"Name me one player from Alabama that has had as much success in the NFL as they did in college. See, I told you. Alabama guys are just a product of a system. Saban run those guys into the ground. He teaches them his own college version of the game and it doesn't translate. They can't play individually. It's the system that makes them."
I can't tell you how many times I've had to have that exact conversation with someone over the years and how much harder I roll my eyes every time I hear it.
The whole point of scouting is to separate these prospects from their system. It's to put them under a microscope and look at who they are as football players in translatable ways that can identify universal traits that can transcend each level of the game. Often times, guess what, Alabama players are good at football -- even outside the Crimson and White that they wear.
There are many things that go into future production and fulfilling a draft status in the NFL. Fit is an element of scouting we talk about in the pre-draft process that seems like something we brush over and don't harp on much, but the reason for that is because ultimately we have zero control over that. The truth is, it means a lot. When you're scouting a player, you just have to hope that they get into the hands of the right coaches on a competent team.
All of that said, regardless of what team you were, you should have drafted safety Eddie Jackson -- at least a lot higher than where he ended up getting selected, that's for sure.
When Jackson intercepted Lions quarterback Matt Stafford's pass to seal the Bears' victory on Thanksgiving day this year, he recorded the fifth pick-6 of his career. After doing so, Rotoworld's Josh Norris pointed out that Jackson has just one less touchdown than Atlanta Falcons wide receiver Julio Jones since the start of 2017.
That is in-sane.
That pick was also the second time in five days, that Jackson delivered a big fourth-quarter interception return for a touchdown. Stafford was just the latest name added to the list of Cam Newton, Andy Dalton, Ryan Fitzpatrick, Sam Bradford and Kirk Cousins, quarterbacks who Jackson has intercepted already in his career.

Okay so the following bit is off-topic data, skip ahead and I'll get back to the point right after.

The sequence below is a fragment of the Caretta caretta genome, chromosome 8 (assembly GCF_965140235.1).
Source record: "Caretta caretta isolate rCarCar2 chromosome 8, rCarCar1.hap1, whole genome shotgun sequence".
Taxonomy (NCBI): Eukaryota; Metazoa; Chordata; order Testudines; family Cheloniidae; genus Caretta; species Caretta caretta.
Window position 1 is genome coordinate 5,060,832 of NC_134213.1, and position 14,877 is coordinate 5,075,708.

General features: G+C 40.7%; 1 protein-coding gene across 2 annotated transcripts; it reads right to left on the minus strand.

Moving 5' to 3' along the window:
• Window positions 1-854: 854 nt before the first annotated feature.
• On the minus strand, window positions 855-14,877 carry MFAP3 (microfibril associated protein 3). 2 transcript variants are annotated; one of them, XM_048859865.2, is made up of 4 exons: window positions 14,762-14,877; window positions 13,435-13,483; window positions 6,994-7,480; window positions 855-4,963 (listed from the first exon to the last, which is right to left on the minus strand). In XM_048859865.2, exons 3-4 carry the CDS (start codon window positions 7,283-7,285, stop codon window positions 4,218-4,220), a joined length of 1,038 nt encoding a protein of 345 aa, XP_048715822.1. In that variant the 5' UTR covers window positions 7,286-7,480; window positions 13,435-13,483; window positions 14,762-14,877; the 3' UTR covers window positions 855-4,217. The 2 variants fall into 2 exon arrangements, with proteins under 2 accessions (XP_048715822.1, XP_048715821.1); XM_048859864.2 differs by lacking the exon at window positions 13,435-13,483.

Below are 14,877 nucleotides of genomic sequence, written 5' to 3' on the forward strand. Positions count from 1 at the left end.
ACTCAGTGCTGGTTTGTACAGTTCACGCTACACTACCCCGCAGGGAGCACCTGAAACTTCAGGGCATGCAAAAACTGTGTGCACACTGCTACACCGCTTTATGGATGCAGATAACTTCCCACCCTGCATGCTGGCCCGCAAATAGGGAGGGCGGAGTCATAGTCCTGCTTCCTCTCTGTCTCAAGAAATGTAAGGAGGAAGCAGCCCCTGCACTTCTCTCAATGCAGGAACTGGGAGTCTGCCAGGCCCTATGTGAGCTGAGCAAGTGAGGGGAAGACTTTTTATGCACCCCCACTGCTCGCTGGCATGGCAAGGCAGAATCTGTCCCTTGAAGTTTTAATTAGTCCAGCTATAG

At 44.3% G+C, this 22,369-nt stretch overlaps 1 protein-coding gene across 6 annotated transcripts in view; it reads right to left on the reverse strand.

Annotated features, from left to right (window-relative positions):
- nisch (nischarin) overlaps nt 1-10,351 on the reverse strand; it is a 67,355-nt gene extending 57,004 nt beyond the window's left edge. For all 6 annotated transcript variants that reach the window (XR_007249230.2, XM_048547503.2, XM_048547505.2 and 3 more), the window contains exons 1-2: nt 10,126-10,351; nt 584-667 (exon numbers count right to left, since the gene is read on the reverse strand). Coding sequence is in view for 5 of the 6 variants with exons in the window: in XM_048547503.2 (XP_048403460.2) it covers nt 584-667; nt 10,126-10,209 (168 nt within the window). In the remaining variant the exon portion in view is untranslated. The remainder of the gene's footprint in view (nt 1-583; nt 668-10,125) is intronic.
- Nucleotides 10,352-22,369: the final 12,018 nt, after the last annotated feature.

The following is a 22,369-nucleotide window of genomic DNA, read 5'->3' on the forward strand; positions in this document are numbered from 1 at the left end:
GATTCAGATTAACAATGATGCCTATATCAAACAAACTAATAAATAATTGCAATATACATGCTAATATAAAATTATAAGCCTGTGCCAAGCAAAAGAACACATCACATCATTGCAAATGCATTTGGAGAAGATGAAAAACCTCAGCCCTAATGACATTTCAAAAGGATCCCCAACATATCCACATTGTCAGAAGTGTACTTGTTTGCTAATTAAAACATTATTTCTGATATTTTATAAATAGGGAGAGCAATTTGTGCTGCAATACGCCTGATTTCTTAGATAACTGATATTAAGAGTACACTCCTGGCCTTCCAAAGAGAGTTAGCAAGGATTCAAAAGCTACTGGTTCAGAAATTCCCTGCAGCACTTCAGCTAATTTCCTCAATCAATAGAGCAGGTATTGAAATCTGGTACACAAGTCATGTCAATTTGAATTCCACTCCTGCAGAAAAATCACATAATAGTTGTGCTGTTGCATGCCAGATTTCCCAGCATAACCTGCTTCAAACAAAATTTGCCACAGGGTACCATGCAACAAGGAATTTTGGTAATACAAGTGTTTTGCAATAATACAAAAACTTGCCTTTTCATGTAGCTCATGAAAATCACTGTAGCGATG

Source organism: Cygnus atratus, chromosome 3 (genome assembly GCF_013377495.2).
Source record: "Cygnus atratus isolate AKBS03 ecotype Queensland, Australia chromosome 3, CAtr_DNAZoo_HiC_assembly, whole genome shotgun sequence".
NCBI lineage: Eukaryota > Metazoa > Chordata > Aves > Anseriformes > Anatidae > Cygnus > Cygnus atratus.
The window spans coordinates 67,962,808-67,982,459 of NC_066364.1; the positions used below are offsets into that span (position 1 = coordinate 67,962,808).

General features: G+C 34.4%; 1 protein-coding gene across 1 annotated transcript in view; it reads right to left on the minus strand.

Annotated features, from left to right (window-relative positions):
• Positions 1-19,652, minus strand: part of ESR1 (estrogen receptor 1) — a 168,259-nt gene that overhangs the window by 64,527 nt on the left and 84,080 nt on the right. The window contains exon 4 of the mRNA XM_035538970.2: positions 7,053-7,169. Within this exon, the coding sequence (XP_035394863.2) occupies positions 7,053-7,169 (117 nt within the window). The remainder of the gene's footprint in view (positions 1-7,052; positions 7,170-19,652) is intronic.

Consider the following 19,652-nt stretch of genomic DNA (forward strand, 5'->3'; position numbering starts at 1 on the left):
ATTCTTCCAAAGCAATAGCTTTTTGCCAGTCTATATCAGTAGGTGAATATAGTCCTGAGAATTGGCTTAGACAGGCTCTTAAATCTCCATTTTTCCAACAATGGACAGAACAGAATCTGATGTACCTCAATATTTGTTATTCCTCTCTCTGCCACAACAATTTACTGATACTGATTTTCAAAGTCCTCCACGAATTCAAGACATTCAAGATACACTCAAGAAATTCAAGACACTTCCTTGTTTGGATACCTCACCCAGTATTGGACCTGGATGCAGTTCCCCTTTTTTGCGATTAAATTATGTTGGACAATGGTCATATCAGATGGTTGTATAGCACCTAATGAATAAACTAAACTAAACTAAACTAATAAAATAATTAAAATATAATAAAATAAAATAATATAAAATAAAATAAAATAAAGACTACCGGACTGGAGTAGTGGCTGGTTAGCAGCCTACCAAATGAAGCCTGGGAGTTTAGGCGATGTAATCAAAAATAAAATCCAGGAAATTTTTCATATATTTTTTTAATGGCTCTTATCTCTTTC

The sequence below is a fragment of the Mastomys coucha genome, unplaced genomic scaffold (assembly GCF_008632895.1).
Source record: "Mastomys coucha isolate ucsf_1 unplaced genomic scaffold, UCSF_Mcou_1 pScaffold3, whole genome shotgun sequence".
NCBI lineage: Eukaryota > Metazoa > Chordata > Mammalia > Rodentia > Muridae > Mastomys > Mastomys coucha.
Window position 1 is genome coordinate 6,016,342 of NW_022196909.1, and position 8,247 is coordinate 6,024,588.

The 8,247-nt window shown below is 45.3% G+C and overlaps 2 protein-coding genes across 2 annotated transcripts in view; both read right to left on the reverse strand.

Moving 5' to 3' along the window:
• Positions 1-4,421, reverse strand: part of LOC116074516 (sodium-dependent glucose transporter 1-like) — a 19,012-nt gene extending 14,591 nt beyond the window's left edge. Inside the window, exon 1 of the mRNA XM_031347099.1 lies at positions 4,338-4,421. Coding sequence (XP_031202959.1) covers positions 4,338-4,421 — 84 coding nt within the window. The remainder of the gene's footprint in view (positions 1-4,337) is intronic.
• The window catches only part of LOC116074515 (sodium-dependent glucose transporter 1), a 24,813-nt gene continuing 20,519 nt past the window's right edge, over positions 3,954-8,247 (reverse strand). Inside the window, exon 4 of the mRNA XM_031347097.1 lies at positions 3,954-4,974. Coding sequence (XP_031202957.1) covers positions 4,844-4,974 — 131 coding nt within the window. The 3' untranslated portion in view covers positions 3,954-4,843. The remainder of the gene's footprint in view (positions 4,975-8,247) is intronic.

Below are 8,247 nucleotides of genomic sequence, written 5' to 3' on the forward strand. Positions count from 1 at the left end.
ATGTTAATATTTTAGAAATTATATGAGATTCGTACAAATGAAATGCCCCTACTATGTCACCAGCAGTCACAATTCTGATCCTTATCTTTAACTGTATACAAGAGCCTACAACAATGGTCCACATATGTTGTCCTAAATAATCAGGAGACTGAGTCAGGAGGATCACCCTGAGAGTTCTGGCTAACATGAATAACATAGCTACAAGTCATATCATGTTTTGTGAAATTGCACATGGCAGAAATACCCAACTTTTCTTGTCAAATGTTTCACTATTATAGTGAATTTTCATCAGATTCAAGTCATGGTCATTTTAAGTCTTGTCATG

No player in the NFL has more defensive touchdowns than Jackson over the last two years, and these are just his first two years in the league. Jackson is teaching us a very important lesson about the current age of NFL football and why players like him should be coveted even more than they are.
Jackson was drafted No. 112 overall in the fourth round of the 2017 NFL Draft. After a junior season at Alabama, in which he recorded six interceptions from his safety position, Jackson recorded just one in his final year due to injuries that lingered and ultimately ending his season prematurely. Many of us (not Kyle Crabbs), did not take into account the weight of that six-interception season in 2015, specifically the emphasis on having a instinct for takeaways.
As the NFL has become more and more of a passing league, many defensive players and defensive coordinators have been left helpless in figuring out what works best or even what works at all. They seem to say that the only thing that matter is takeaways, but their philosophy doesn't always lineup with what they preach.
In today's age of defense in the NFL, teams are going to move the ball on you. Three and outs are much more on the failures of the offense than anything the defense does. Moving the ball between the 20s seems like something that is done with ease across the league. Knowing that, pairing aggressive styles of defense with a little bit of luck seems to be the only recipe for a championship nowadays on that side of the ball. You have to have an aggressive pass rush and you have to have players in the backfield behind them that have a knack and an instinct for takeaways. The only way you win in this league is by getting more possessions than the other team. Takeovers are how you control that.
I do not see enough teams putting enough emphasis on defensive college football players who starve to make a ball theirs. You can be a good football player, but if you can't take the ball away, you're no good to me. Offense are too good; the quarterbacks are too good; the mismatch tight ends and slot players are too good; the offensive coordinators are too good. If you let them keep the ball, they'll beat you. It's just a matter of time.
You have to take the ball away from them.
You have to draft guys like Eddie Jackson.